2009: Massachusetts MOLST Demonstration Project was implemented in Massachusetts pursuant to a mandate in the Commonwealth Acts of 2008. MA MOLST form http://molst-ma.org/sites/molst-ma.org/files/MOLST%20Form%20and%20Instructions%208.10.13%20FINAL.pdf
  • 2010: Illinois forms the POLST Taskforce with support from more than 60 health care organizations; the Catholic Health Association formally supports POLST.[11]
  • 2011: POLST is signed into law in New Jersey [19] after Governor Chris Christie conditionally vetoes S-2197 for provisions allowing doctors to override patient wishes[citation needed]. Vermont requires all out-of-hospital DNR/COLST orders to be documented on the Vermont DNR/COLST form.
  • 2012: First National POLST Conference held in San Diego, California.[20] Iowa passes legislation to implement the current IPOST form; Illinois passes POLST legislation (Illinois introduces a POLST form in March 2013).
  • 2012: Wisconsin Catholic bishops warn against POLST[21]
  • 2012: Pro-Life groups react to Wisconsin bishops' statement[22][23][24]
  • 2012: Pro-life leaders find parallels between POLST ramifications and similar political expedients in history [25]
  • 2012: The Catholic Health Association specifies how the POLST form is consistent with the Catholic Directives.[26]
  • 2013: POLST becomes law in Indiana and Nevada; 20 states have POLST statutes[27]

Controversies[edit]

Conservative groups like LifeSiteNews, the Media Research Center and the Catholic Medical Association have warned of unintended consequences or potential abuses fostered by POLST adoption.[28][22][23][24][29] In some cases, this results from the way the enabling laws are written. Any document determining a patient's quality of care or life-ending choices carries moral and ethical dilemmas, and POLST instruments (or the protocols and circumstances through which they are explained to patients) have been criticized for this by the Catholic Medical Association. The Catholic Health Association answered criticisms in a white paper entitled “The POLST Paradigm and Form: Facts and Analysis.”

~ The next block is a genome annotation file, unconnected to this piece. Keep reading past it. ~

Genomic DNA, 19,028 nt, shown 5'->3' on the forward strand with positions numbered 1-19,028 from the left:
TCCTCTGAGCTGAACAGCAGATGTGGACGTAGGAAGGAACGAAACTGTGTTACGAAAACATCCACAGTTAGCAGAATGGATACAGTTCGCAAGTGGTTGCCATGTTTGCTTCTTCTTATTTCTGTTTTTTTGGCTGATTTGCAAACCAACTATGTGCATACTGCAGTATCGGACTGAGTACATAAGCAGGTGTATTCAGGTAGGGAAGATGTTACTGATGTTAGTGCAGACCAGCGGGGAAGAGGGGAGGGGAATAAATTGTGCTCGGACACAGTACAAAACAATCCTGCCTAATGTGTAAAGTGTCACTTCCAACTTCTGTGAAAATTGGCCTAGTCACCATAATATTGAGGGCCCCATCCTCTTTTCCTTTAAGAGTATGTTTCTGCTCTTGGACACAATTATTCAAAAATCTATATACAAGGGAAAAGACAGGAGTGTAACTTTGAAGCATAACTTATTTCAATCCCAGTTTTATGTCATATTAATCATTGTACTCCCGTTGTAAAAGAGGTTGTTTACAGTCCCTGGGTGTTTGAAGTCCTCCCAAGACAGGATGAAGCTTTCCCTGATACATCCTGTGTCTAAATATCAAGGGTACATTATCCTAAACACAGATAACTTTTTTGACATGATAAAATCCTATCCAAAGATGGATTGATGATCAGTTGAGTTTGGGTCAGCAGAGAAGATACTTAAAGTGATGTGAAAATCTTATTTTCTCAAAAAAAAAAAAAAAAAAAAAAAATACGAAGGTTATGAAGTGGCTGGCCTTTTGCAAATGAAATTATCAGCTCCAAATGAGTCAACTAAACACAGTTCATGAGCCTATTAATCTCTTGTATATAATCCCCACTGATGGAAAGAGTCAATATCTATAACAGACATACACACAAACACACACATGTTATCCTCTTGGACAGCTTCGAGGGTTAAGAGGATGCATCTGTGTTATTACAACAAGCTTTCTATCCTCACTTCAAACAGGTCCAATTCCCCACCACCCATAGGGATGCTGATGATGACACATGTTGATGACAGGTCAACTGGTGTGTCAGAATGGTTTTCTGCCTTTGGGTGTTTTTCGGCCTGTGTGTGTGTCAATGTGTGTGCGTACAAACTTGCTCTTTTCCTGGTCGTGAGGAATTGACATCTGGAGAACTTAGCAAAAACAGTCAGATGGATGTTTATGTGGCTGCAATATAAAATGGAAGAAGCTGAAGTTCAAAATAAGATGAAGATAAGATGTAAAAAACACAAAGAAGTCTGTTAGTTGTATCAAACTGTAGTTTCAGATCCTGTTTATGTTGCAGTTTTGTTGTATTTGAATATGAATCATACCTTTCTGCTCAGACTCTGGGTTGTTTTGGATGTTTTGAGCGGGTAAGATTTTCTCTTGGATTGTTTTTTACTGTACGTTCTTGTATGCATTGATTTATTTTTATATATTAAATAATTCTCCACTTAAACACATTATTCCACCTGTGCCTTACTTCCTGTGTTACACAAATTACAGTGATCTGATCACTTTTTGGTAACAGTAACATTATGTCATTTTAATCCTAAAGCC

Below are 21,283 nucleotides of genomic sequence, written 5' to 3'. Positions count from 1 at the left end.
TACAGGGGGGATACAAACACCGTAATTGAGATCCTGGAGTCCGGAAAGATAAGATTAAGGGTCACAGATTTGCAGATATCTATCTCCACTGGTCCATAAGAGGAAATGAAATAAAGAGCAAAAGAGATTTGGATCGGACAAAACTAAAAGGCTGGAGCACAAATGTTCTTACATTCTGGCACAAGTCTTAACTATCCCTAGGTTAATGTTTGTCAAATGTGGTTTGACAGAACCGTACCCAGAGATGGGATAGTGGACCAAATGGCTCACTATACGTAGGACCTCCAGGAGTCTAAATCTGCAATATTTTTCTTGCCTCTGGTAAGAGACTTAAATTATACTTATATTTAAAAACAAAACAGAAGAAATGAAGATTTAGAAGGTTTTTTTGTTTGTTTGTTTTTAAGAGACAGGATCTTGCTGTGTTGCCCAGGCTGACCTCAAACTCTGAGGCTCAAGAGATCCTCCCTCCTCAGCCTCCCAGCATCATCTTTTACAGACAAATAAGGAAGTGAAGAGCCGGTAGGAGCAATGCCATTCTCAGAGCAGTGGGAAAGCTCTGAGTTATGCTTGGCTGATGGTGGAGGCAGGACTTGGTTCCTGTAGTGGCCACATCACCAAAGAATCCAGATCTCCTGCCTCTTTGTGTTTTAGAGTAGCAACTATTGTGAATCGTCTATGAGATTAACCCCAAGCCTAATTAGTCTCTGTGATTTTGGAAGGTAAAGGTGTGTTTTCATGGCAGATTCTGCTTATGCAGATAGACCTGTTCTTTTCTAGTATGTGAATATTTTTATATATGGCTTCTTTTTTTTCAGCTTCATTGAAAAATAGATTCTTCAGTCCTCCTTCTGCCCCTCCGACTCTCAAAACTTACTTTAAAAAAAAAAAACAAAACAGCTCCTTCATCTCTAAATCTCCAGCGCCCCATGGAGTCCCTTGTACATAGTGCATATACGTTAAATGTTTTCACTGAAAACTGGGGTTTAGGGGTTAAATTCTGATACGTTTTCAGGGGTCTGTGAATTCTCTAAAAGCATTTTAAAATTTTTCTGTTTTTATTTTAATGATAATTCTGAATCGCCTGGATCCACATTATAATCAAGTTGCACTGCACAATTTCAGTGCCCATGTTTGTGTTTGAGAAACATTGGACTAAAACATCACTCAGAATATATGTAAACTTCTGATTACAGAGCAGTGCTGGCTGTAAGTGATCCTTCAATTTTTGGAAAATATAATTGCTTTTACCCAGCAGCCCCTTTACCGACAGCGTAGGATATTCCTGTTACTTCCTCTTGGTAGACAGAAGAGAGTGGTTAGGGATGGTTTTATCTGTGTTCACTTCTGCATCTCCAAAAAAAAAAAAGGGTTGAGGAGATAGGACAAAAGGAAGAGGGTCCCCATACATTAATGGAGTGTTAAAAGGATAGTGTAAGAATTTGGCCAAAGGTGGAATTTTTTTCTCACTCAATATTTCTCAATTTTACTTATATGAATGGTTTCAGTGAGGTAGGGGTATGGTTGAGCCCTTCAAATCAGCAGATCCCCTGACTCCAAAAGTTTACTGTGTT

Ethicists have also questioned the validity and relevance of patients' advance choices as compared with the probability of perspectives to change later with context or additional information. Further, medical researchers have criticized the scarcity and quality of data concerning POLST efficacy, citing the power/knowledge imbalance between patient and healthcare provider as well as inaccurate assumptions healthcare providers often have about patient values.[citation needed]


POLST research[edit]

Several studies have supported the use of POLST as a tool to ensure patient wishes are complied with:

  • In a 1998 study, charts of 180 residents at eight Oregon nursing facilities were evaluated over a one-year period. Where the POLST forms of residents included "do not resuscitate" and "comfort measures only" orders, none of the residents received unwanted cardiopulmonary resuscitation (CPR), intensive care, or ventilator support.[30]
  • In 2004, a survey of selected sites revealed that the POLST program was widely used in Oregon nursing facilities. Care matched POLST instructions to a high degree regarding CPR (91%), antibiotics (86%), intravenous fluids (84%), and feeding tubes (94%). Level-of-care instructions (from comfort care to full medical intervention) were followed less often (46%).[31]
  • A 2004 survey of 572 EMTs in Oregon found that a large majority of EMTs felt that the POLST form provides clear instructions about patient preferences and is useful when deciding which treatments to provide.[2]